Pussy Riot Gives Us Permission to Find Them Hot

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Photo: Anton Belitskiy/Demotix/Corbis

Ever since three members of Russian feminist collective Pussy Riot captured international attention after they were thrown in jail for their brief, balaclava-clad, anti-Putin punk prayer in an orthodox cathedral, detractors have been eager to attribute the West's interest in their cause to the women's good looks. (Yeah, yeah but have you heard them talk?) No one got the chance to ask the women how they felt about how we feel about them, because they were sentenced to two years in prison for "hooliganism" and "religious hatred."

But now we know, thanks to GQ's Michael Idov, who was able to sneak some questions to Nadya Tolokonnikova, Masha Alyokhina, and Katya Samutsevich through their laywer (although Samutsevich's answer's were confiscated).

GQ: Does it bug you as feminists that your global popularity is at least partly based on the fact that you turned out to be, well, easy on the eyes?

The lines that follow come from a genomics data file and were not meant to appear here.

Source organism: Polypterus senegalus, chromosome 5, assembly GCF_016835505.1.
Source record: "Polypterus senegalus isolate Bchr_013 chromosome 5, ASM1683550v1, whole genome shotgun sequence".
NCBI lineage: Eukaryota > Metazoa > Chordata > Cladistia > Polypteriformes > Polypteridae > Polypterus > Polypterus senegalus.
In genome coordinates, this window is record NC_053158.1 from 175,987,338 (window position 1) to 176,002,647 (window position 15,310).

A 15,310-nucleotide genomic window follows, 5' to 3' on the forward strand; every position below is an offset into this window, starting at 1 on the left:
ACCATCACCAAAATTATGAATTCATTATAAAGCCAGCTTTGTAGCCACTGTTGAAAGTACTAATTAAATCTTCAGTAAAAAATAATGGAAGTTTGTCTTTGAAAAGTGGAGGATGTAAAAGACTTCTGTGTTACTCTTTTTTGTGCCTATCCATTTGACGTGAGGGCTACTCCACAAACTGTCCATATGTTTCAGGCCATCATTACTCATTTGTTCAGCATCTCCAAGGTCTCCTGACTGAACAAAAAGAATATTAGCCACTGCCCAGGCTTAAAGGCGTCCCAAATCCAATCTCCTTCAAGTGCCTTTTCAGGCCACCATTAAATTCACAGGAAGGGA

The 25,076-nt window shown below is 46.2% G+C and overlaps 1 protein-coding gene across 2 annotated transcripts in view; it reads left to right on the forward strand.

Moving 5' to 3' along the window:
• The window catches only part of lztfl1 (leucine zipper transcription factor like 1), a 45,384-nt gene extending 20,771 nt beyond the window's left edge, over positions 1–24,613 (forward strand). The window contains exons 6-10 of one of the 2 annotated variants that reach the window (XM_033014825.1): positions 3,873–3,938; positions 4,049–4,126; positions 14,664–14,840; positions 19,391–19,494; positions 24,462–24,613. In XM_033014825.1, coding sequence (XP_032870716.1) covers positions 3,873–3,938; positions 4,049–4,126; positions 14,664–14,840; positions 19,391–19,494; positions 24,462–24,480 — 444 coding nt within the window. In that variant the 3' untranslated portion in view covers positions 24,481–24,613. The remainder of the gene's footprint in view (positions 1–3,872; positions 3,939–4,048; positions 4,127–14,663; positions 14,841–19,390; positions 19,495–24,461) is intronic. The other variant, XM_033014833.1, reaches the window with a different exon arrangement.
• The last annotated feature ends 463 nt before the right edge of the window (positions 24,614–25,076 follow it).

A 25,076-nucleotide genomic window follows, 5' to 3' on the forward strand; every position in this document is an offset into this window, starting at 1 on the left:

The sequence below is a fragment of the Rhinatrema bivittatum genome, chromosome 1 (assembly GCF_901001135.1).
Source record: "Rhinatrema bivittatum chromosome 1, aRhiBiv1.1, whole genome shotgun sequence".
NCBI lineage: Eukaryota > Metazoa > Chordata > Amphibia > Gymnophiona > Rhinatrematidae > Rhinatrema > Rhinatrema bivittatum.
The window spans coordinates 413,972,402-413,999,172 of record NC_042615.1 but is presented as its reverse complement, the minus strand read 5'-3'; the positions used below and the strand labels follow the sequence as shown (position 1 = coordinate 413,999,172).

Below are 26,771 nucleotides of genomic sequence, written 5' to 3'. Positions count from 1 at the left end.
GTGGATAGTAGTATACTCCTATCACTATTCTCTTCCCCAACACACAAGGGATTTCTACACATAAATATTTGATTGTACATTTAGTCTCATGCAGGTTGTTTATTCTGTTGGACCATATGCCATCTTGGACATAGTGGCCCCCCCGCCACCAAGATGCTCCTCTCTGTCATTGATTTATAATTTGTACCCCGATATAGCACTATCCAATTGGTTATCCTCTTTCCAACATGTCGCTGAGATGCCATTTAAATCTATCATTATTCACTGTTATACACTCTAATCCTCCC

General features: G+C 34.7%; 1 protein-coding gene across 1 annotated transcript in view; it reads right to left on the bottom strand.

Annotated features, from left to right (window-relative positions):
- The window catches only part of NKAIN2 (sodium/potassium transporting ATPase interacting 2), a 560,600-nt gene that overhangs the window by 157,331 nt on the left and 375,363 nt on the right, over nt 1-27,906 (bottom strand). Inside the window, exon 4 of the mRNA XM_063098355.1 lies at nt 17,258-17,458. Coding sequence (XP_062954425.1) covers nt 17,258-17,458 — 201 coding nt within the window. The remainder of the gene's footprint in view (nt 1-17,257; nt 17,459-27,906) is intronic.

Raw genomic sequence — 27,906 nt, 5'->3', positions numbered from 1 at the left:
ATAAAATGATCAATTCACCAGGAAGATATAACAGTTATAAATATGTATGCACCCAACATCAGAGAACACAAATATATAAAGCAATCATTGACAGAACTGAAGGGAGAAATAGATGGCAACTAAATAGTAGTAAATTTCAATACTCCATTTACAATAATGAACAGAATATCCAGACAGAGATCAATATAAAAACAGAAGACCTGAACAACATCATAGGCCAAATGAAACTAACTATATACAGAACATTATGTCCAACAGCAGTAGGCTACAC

Nadya: I humbly hope that our attractiveness performs a subversive function. First of all, because without "us" in balaclavas, jumping all over Red Square with guitars, there is no "us" smiling sweetly in the courtroom. You can't get the latter without the former. Second, because this attractiveness destroys the idiotic stereotype, still extant in Russia, that a feminist is an ugly-ass frustrated harridan. This stereotype is so puke-making that I will deign to be sweet for a little bit in order to destroy it. Though every time I open my mouth, the sweetness goes out the window anyway.

Pretty as she is, we like her best in the balaclava.